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Directory:Humdinger Windbelt

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Shawn Frayne demonstrates his Windbelt.Image source: Popular Science
Shawn Frayne demonstrates his Windbelt.
Image source: Popular Science

The Windbelt utilizes the aeroelastic effect seen when a ribbon, stretched between two fasteners, vibrates in the wind. It is the first turbine-less design, and is targeted for capturing wind energy on the sub-100-Watt scale. Rotation-based wind turbines don’t scale down well due to friction and the lower energy of lower wind speeds.

Invented by Shawn Frayne, the Windbelt is a taut membrane fitted with a pair of magnets that oscillate between coils. Designed for low wind speeds and budgets, the device is 10x to 30x times more efficient than the best microturbines, and its cost is proportionately small. Frayne envisions Windbelts being made available for $2 - $5.00, able to provide electricity for small lights and radios in the third world.

The technology is still in its infant stages and will need quite a bit more R&D before it is ready for commercial roll-out.


Official Website


Much of the preliminary information on this page was derived from a phone conversation Allan had with Frayne on Oct. 12, 2007.

Latest Developments

April 27, 2008

"Developer kits containing a prototype of the Windbelt(TM) generator may be available late summer 2008."

Oct. 10, 2007

Announced as one of ten winners of Popular Mechanics 2007 Breakthrough Awards.


Windbelt Cheap Generator Alternative (55 Minutes) Shawn Frayne, a 28 year old inventor based in Mountain View, will talk about his wind belt. This is a power generation device, that is low cost and consists of a membrane that resonates like a guitar string, with a pair of magnets that oscillate between coils. (You Tube Dec. 14, 2007)

How it Works

A Mylar-coated Taffeta (ribbon) is stretched taut, and a button magnet is placed on the ends, near where the ribbon is fastened. As the ribbon oscillates in the wind, the magnets move in and out of coils, generating electricity, which is then run through a power conditioning unit.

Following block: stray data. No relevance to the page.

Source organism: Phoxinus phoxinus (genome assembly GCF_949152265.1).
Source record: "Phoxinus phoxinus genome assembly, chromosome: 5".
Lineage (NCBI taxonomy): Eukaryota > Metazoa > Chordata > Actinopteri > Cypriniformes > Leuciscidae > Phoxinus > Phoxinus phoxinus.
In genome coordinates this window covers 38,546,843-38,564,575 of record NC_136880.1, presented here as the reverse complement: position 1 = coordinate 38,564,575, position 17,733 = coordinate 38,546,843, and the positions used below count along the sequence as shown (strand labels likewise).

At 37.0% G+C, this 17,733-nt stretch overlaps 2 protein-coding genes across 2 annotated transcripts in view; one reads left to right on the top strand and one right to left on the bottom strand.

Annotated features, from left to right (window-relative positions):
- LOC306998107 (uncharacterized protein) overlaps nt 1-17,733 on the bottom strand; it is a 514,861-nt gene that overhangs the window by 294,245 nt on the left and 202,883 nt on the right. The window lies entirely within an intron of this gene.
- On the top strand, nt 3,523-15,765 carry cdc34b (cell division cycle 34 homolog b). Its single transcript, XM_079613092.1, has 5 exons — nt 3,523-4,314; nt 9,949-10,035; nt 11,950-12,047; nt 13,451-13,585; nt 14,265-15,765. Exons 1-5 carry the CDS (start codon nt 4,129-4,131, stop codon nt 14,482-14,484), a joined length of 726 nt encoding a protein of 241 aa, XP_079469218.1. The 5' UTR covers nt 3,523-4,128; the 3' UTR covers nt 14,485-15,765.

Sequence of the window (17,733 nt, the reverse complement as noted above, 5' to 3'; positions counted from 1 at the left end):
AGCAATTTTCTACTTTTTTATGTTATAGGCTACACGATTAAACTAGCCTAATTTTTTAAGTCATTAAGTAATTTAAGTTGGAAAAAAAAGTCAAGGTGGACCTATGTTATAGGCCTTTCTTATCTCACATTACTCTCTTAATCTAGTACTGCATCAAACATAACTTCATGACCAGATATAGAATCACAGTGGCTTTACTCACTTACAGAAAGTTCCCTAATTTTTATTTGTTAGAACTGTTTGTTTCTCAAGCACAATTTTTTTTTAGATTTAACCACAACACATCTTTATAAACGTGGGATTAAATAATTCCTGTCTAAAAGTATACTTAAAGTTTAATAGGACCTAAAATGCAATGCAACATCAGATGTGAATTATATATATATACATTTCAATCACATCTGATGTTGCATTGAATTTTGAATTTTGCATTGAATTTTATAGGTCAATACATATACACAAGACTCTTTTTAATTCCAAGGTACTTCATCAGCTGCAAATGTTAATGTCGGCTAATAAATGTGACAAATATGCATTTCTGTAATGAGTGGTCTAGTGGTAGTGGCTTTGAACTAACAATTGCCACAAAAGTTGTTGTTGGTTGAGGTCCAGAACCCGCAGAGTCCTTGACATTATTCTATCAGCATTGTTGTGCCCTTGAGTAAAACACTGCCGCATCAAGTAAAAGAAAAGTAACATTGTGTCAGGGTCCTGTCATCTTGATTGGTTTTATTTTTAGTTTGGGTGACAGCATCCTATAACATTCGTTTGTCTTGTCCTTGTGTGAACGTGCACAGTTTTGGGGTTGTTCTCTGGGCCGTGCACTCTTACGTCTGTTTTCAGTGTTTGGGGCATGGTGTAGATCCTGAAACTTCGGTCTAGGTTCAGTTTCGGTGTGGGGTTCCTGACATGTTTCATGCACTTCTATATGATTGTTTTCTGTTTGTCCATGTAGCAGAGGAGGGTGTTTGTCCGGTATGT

The aeroelastic effect is not a periodic resonant effect with a tight window of operation. The range of operation is much wider, though it does have some resonance. For example, a larger-scale application would be benefited by a dynamic tensioning -- tightening or loosening of the ribbon to be able to optimize the wind harvesting.

Frayne said that as presently designed, the Windbelt begins vibrating at around 4-5 mph. Then, at around 14-15 mph, it still vibrates, but there is introduced what he described as a hiccough. Power is still generated, but it is not proportional to the increased wind speed. Instead, the output holds fairly constant above certain wind speeds.

In order to protect the device from destruction at higher wind speeds, Frayne is considering things such as turning the device out of the wind, or bending it over, like a blade of grass in the wind. He said that the present design would probably not endure winds much above 50 mph.

The electricity generated by the magnets passing through the coils is alternating current. Frayne uses some very simple and inexpensive components -- "things you could pull out of an old radio" -- to condition the power from low AC to a boosted DC in the range of 4-5 volts. It is intended as a trickle charger for a battery set which, in turn, can be used to power small appliances that run on DC.